Translating the Scriptures is hard work. Whether it be the 1611 King James Bible, The Amplified, the New International Version, the Christian Standard Bible, the nuances of multiple languages (Hebrew, Greek, and Aramaic) along with cultural overlays, makes it incredibly difficult.
Then you have the literal translations, the “thought” translations, the “concept” translations, and some that try do it all. What the intent is (i.e., transparent, understandable, etc.) also deeply affects the translation. On top of that, there is the motivation behind the translation that also gets into it.
It’s not that anyone is being disingenuous or deceptive, or even that the translation is necessarily false. Often times translations are similar to the 4 Gospels. 4 different writers with similarities, and also differences. Translations often work the same way.
This seems to be a long introduction, but, as you will see, it can make a difference.
In the NRSV, Matthew 13:52 reads, “And he said to them, ‘Therefore every scribe who has been trained for the kingdom of heaven is like the master of a household who brings out of his treasure what is new and what is old.’”
In the CEB, Matthew 13:52 reads, “Then he said to them, ‘Therefore, every legal expert who has been trained as a disciple for the kingdom of heaven is like the head of a household who brings old and new things out of their treasure chest.’”
In the NIV, Matthew 13:52 reads, “He said to them, ‘Therefore every teacher of the law who has become a disciple in the kingdom of heaven is like the owner of a house who brings out of his storeroom new treasures as well as old.’”
At first glance, and even second, or third, these sound pretty similar. There is a key phrase that needs some focus, for it is different in each translation, and may result in completely different understandings.
“…every scribe who has been trained for the kingdom of heaven…” (NRSV)
Can you see the difference? While it is a nuance, however, it seems to cover the history of the church in the 20th and the 21st Centuries (so far). The translations above are not in chronological order, for the record.[NRSV] For generations, people were trained for the Kingdom. They had lots of knowledge. Sunday School really developed into in-depth readings of the Bible (this is a good thing). Lots of head knowledge is great. What is done with it, or not done with it, is something else entirely. [CEB] The church, as a whole, did begin to realize something was wrong, for we had lost the concept of discipleship. The church began to recover the concept of discipleship but had not quite let loose the reins of knowledge. [NIV] Especially in these times of COVID, there are many conversations of what it means to be a disciple of Christ, without the boundaries (some say limitations) of the building that was so central to church life. The concept of only pouring knowledge into people doesn’t work. They need to be on the mission for the Kingdom. They need to be disciples.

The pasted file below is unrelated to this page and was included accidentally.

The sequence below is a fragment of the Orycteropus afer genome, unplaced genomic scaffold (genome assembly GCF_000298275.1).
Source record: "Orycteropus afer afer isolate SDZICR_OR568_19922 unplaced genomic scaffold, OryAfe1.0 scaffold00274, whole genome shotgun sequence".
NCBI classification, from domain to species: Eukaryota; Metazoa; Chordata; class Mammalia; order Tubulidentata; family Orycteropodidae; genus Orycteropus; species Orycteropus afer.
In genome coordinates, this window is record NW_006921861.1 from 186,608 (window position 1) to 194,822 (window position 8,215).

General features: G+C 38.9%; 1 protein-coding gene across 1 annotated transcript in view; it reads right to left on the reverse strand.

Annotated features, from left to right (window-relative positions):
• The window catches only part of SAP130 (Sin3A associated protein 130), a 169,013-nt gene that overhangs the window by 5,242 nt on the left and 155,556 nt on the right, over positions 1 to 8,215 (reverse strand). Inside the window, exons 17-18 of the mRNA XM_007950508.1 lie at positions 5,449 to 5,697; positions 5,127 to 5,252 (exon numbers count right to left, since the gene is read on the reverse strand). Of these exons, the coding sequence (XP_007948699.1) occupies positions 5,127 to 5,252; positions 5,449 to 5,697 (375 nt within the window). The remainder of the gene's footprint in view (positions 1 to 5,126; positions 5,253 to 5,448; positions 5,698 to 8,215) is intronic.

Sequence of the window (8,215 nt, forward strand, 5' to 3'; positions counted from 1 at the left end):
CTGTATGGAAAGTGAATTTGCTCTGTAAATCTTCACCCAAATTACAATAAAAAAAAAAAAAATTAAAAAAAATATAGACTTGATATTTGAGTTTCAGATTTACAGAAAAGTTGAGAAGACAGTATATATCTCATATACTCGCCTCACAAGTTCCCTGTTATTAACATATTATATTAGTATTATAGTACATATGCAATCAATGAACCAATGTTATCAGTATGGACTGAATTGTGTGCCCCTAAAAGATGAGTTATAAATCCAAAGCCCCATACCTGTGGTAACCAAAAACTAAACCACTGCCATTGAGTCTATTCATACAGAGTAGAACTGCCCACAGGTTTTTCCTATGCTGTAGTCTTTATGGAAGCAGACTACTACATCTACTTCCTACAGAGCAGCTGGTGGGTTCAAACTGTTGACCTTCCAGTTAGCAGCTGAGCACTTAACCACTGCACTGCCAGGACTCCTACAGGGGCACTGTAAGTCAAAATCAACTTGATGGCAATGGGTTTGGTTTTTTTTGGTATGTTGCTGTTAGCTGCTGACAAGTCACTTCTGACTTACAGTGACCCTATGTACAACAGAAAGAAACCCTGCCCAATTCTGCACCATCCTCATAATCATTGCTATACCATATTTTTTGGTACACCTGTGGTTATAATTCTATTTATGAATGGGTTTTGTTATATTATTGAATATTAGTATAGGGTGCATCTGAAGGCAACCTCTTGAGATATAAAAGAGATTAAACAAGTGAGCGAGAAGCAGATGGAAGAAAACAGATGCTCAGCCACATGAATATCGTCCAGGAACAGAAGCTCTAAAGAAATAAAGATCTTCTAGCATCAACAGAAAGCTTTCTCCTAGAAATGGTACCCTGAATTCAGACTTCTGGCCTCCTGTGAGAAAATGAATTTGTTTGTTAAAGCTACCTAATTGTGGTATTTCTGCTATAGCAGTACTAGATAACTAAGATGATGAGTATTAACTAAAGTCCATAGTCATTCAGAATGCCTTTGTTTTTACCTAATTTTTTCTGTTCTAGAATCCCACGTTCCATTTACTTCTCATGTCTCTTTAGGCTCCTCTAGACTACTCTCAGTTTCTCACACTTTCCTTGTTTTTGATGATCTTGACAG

Lastly, the Amplified Bible combines all 3 of the thoughts above into 1 massive verse, “He said to them, ‘Therefore every teacher and interpreter of the Sacred Writings who has been instructed about and trained for the kingdom of heaven and has become a disciple is like a householder who brings forth out of his storehouse treasure that is new and [treasure that is] old [the fresh as well as the familiar].’”
Before anyone thinks that these are all in conflict, that really isn’t the case. The nuances of Greek are deep. It is definitely an understanding of what the Greek means. This verse, like many, are open to multiple equally valid interpretations. Besides, we have plenty of our own translation issues even when it comes to English-to-English.
1) What is your preferred translation? Why?
2) In what ways do you see the differences above as concerning or interesting?
3) How does having different voices (translations) helps us to understand God better?
For an overview, here is the Church of the Nazarene’s stance on the Scriptures:
We believe in the plenary inspiration of the Holy Scriptures, by which we understand the 66 books of the Old and New Testaments, given by divine inspiration, inerrantly revealing the will of God concerning us in all things necessary to our salvation, so that whatever is not contained therein is not to be enjoined as an article of faith.
Despite the in-joke of the NIV being the Nazarene Institutionalized Version, the denomination does not hold a particular translation as a standard. Being an international denomination, doing so would diminish our brothers and sisters in Christ who do not use an English translation.